Cathy McGehee is no ordinary woman. Some moms with newly emptied nests look forward to downsized parenting roles and school involvement. Not so with Cathy, former Director of the Upper School at St. Catherine’s School in Richmond. When her daughters flew the nest, she accepted the Head of School position at Foxcroft School. Located in Middleburg, Virginia, Foxcroft is a 100-year-old boarding/day college preparatory school for girls.
Even if you don’t know Foxcroft, you may have heard the buzz about it in the news recently as the recipient of the largest bequest to a girls secondary school ever. A $40 million gift does not come one’s way every day. But more on that later.
When Cathy first told me her plans to accept the position, I wondered,
Why Foxcroft School?
Not familiar with Foxcroft, located in the picturesque hunt country of Virginia, I couldn’t imagine why Cathy and her husband Read, an ophthalmologist with a thriving practice, would uproot their established lives in RVA and move to this seemingly remote setting.
Not until LDB and I set foot on campus to attend Cathy’s installation as the tenth Head of School
did we appreciate the rich tradition of Foxcroft (Foxes and Hounds), the enormity of the job, and the professional opportunity to advance girls’ education that had been extended to Cathy. Not only has she achieved a career pinnacle, she has found a warm and welcoming community in which to live and work.
Living at Covert
Built in 1930 for the school’s founder, Charlotte Haxall Noland, the original stone house was destroyed in a fire and rebuilt to its current state in 1934. As with most school homes, Covert, meaning woodland setting providing protection for game ~ in this case foxes,
serves many constituents. It’s home to Cathy and her family and an inviting venue for entertaining students, faculty and staff, parents, and board members. Prior to Cathy’s arrival, designer Jean Perrin directed the renovation of Covert and blended the school’s existing furniture and accessoriesOil on canvas by Edward L. Chase (American, 1884 – 1965) depicting Charlotte Haxall Noland and Daniel Sands of the Middleburg Hunt,1940, hanging above the mantle in the living room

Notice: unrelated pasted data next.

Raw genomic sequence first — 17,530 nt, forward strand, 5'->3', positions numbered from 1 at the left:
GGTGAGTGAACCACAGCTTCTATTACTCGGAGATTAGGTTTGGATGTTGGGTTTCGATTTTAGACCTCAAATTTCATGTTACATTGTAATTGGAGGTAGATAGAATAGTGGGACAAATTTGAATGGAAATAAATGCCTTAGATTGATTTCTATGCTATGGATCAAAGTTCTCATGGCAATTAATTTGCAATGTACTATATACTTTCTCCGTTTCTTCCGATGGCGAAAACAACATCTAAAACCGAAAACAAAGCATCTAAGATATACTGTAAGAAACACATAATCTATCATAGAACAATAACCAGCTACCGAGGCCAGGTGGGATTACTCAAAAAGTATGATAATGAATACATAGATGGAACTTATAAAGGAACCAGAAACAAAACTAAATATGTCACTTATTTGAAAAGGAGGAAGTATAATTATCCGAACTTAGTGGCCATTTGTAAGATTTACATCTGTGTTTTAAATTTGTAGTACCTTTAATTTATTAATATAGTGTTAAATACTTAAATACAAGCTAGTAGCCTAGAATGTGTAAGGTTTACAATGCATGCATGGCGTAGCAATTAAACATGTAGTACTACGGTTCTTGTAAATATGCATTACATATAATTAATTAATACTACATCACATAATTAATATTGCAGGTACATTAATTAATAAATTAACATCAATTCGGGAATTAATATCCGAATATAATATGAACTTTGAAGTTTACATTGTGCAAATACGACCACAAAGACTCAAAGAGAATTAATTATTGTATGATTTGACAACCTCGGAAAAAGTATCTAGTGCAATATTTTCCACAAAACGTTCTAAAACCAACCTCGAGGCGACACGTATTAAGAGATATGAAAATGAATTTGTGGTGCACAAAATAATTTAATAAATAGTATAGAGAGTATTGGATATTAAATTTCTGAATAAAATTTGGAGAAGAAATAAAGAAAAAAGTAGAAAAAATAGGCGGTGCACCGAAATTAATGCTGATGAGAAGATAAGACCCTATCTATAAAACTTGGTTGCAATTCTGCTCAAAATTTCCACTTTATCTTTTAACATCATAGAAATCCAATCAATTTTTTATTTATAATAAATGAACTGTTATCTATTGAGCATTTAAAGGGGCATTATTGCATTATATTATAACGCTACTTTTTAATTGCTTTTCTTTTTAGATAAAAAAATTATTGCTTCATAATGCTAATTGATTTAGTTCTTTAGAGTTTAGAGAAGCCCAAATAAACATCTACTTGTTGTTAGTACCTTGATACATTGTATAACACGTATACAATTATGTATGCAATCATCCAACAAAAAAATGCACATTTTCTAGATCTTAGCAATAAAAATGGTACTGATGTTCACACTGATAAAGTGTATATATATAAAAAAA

with the McGehees’ personal belongings.
The living and dining rooms open to a stately
slate patio which is tented for large events.
The dining room with its ornately carved fireplace surround
greets guests in its traditional yellow, blue and white motif, and Alison and I immediately gravitated to the gorgeous silver pieces in use and on display.
Lunch was served on transferware which also features scenes of Foxcroft.
The kitchen received the most attention during the renovation.
Now big and serviceable for the school’s caterer of the numerous events held at Covert, the kitchen is very much a part of the McGehee lifestyle. Cathy and Read enjoy cooking with each other on their weekends together. The kitchen has also become a gathering place for informal faculty and student events.
The home has five bedrooms upstairs,
plenty of room for visiting family, special guests and blogger friends.
My favorite room is like no other I’ve seen. Situated on the front right corner of the house, Cathy’s oval office is filled with light,
sporting raised wood paneling,
a well concealed door,
as well as comfy furniture.
This unique spot provides an ideal oasis for thought, reflection and refuge.
Working at Foxcroft
As much as there was to appreciate at Covert, Cathy couldn’t wait to show us her new campus. She has embraced this 24/7 job with conviction, enthusiasm and energy as she nurtures her new school family that includes a student body of 157 and teaching faculty of 24. Our tour of the heart of campus (the school is sited on 500 acres) included this bucolic view of the mountains.
from the patio in front of the library.
This bronze book sculpture sits on a bench in the library courtyard inscribed
For Kitty Forsyth Wickes with Love from her friend Bunny Lambert Class of 1929
(fyi – Miss Lambert later became the illustrious Bunny Mellon).
Schoolhouse, one of the oldest buildings on campus, houses the Head’s office.
The library hosts the thrice-weekly morning gatherings for students.
The stables and riding arena captured my heart. Home to 54 horses, with 40 owned by the school, the riding program is the bedrock upon which Charlotte Noland founded the school. She considered riding to be most beneficial to girls because it teaches decisiveness, courage, fitness and responsibility.
Throughout our tour Cathy constantly greeted students by name, a priority for her to learn in her first months on campus.
Now, What About That $40 Million?
On October 28 Foxcroft School announced a bequest made to the school by alumna Ruth T. Bedford ’32. This Standard Oil heiress wanted to leave a lasting mark on the school that had made a huge impression on her life. No doubt Cathy and her Board Chair Reggie Groves are the envy of non-profits nationwide. It’s been the topic of conversation for Cathy, but she is quick to say the Board designated the majority of the gift to strengthen the endowment where it will do the most to benefit Foxcroft over the long term. Two million dollars are designated for the current capital campaign, and a portion will honor Ms. Bedford through scholarship funding and support of the Theatre Arts program.
To the current parents of Foxcroft students, faculty, staff or alumnae, congratulations on your choice of new Head. We know you couldn’t have found a better person to lead your impressive school.
We appreciate the hospitality shown by all we met at Foxcroft. To our dear friend Cathy, we wish you and your family all the best in your new home. Godspeed, Mrs. McGehee!
November 19, 2014